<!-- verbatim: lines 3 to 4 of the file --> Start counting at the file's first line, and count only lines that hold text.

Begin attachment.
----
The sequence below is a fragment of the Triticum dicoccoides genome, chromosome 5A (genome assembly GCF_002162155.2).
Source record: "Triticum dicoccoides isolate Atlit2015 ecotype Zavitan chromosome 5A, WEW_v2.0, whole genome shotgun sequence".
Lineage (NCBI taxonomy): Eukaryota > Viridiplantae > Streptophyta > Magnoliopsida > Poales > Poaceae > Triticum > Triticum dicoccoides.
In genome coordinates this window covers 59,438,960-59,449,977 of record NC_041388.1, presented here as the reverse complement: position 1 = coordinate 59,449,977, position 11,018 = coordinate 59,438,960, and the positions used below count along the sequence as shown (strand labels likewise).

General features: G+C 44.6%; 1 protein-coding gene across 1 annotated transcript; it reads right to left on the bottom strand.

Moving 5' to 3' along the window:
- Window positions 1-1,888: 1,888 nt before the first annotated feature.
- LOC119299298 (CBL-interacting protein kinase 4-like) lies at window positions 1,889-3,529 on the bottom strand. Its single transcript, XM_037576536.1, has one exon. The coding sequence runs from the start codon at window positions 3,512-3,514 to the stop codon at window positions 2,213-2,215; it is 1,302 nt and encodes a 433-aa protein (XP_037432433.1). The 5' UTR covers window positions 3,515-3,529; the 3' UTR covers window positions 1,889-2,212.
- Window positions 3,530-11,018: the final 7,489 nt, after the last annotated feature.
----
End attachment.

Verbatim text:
Lineage (NCBI taxonomy): Eukaryota > Viridiplantae > Streptophyta > Magnoliopsida > Poales > Poaceae > Triticum > Triticum dicoccoides.
In genome coordinates this window covers 59,438,960-59,449,977 of record NC_041388.1, presented here as the reverse complement: position 1 = coordinate 59,449,977, position 11,018 = coordinate 59,438,960, and the positions used below count along the sequence as shown (strand labels likewise).